What is Linux?

Linux is a Free operating system* - free both in the sense of “free lunch” and “freedom.”

It does not spy on you. You are in control.

It is open source - you are entitled to know what is running on your computer, and to keep it running, long after the creator moves on.

It does not slow your computer down to encourage you to buy a new one (it will happily bring that 5 year old laptop back to top speed - and make it good for another 5 more years – or even longer!)

It runs on nearly any consumer desktop or laptop computer.

It can run without being installed. Try it out.

It is community-centred. People help eachother out.

Operating systems / Distros

* For those who seek precision: Linux itself is the kernel, the core, of an operating system, which is frequently bundled with the GNU userland tools. In this context, it is sometimes referred to as “GNU/Linux”. The GNU tools are a de-facto standard of most general purpose Linux-based operating systems, and allow users of all kinds to then write software for their own computers.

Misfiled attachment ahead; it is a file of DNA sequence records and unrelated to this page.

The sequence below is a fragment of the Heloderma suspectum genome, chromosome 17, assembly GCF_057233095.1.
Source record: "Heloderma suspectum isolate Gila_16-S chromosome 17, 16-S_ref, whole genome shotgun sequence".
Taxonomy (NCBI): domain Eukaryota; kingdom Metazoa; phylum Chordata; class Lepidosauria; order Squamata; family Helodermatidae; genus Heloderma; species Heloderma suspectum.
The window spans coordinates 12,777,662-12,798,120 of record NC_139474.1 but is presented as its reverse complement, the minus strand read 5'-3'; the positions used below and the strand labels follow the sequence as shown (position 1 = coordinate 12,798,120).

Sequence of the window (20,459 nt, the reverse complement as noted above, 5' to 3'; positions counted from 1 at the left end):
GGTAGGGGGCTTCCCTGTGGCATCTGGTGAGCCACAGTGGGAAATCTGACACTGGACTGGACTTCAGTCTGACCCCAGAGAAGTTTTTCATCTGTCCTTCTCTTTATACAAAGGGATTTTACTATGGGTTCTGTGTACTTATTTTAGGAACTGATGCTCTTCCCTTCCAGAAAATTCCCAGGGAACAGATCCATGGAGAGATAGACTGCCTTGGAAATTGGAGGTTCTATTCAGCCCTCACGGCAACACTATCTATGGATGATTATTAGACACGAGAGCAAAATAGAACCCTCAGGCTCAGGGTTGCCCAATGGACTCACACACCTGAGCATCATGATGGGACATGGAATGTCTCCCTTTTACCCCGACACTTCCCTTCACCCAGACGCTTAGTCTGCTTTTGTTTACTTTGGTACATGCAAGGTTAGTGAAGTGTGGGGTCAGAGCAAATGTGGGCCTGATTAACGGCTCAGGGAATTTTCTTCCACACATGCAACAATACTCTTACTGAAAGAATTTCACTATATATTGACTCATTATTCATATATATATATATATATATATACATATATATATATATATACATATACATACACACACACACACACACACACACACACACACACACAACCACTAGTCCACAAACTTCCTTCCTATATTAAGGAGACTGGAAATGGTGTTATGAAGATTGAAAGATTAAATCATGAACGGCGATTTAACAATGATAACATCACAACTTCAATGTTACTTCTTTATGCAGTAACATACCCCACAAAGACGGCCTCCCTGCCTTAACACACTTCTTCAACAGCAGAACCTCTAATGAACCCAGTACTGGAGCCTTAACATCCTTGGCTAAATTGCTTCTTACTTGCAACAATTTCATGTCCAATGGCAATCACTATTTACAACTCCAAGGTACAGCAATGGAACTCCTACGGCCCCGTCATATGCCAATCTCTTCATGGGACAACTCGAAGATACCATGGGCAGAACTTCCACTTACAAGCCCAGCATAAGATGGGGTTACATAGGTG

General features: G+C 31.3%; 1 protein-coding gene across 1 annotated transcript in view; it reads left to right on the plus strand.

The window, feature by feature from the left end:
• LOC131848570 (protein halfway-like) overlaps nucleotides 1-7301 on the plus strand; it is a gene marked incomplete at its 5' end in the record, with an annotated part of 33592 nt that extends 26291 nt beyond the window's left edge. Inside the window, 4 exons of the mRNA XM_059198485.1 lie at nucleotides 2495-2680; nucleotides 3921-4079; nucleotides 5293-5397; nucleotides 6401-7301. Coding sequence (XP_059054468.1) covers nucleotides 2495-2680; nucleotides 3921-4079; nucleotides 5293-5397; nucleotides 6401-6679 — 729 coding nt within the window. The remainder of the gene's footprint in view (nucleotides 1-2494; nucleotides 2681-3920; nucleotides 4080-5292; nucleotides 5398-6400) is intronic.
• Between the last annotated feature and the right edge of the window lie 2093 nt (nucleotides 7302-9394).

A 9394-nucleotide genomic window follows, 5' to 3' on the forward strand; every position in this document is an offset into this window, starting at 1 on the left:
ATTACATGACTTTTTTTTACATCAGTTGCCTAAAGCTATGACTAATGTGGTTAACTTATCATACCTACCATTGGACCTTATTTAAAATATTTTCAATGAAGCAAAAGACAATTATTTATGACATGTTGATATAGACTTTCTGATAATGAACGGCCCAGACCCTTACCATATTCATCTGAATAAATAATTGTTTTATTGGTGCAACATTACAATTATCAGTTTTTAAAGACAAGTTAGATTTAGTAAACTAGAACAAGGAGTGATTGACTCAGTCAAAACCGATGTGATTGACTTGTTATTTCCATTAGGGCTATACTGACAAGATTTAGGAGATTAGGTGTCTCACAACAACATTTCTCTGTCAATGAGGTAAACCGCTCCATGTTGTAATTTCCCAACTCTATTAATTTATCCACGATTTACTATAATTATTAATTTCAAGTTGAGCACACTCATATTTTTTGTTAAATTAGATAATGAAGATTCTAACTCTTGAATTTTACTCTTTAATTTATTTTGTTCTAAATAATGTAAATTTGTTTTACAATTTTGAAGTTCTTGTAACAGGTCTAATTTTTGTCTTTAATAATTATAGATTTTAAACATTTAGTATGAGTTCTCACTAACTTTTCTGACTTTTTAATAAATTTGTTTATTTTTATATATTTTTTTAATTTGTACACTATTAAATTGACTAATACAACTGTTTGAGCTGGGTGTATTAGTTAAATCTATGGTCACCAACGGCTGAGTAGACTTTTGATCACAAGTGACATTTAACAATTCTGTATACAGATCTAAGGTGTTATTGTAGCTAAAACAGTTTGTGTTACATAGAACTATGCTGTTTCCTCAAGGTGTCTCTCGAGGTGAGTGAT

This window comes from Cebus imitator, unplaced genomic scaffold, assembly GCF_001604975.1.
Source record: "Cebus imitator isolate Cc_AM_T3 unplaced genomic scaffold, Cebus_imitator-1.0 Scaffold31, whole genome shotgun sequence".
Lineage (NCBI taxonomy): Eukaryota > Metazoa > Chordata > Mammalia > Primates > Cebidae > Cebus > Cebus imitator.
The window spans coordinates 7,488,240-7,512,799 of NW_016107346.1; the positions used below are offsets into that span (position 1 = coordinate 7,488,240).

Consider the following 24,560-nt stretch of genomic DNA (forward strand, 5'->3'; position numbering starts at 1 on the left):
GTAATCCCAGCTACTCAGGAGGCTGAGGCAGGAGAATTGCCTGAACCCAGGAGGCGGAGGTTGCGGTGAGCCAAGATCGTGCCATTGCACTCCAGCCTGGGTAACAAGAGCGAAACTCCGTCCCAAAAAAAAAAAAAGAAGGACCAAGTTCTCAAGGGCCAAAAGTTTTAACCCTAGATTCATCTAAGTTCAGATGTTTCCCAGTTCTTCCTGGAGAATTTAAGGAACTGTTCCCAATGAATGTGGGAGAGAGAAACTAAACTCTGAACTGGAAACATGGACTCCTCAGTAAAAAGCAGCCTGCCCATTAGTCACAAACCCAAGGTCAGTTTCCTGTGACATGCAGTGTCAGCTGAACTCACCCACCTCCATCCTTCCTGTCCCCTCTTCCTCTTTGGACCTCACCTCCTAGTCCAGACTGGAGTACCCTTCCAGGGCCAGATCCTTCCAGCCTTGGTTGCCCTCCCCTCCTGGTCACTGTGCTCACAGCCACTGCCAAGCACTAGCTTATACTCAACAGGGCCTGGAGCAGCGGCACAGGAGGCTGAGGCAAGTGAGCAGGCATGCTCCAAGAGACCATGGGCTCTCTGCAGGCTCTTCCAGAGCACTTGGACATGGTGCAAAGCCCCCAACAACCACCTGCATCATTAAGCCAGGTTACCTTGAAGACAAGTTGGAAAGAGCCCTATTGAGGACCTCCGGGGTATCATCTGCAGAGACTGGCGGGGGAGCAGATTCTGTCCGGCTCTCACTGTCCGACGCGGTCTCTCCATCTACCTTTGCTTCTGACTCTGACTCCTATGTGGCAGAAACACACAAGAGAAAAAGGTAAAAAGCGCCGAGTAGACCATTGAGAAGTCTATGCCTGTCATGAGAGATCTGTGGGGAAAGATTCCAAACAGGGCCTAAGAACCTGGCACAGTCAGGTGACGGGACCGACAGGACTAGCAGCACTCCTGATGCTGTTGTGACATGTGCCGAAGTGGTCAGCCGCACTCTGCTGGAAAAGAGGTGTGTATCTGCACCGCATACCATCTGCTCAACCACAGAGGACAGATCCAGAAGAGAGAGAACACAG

You may have heard of such Linux-related systems called “Ubuntu”, “Debian”, “Fedora” and “Arch.” These are actual operating systems - a full, end product that combine a Linux kernel, GNU tools, and various user interfaces, applications, and polished ease-of-use features. They are “distributed” as discrete, discernable operating systems in their own right - and are thus called “distros.”

Other Linux operating systems include Android and ChromeOS, but are non-GNU, and typically as a result do not promote user freedom.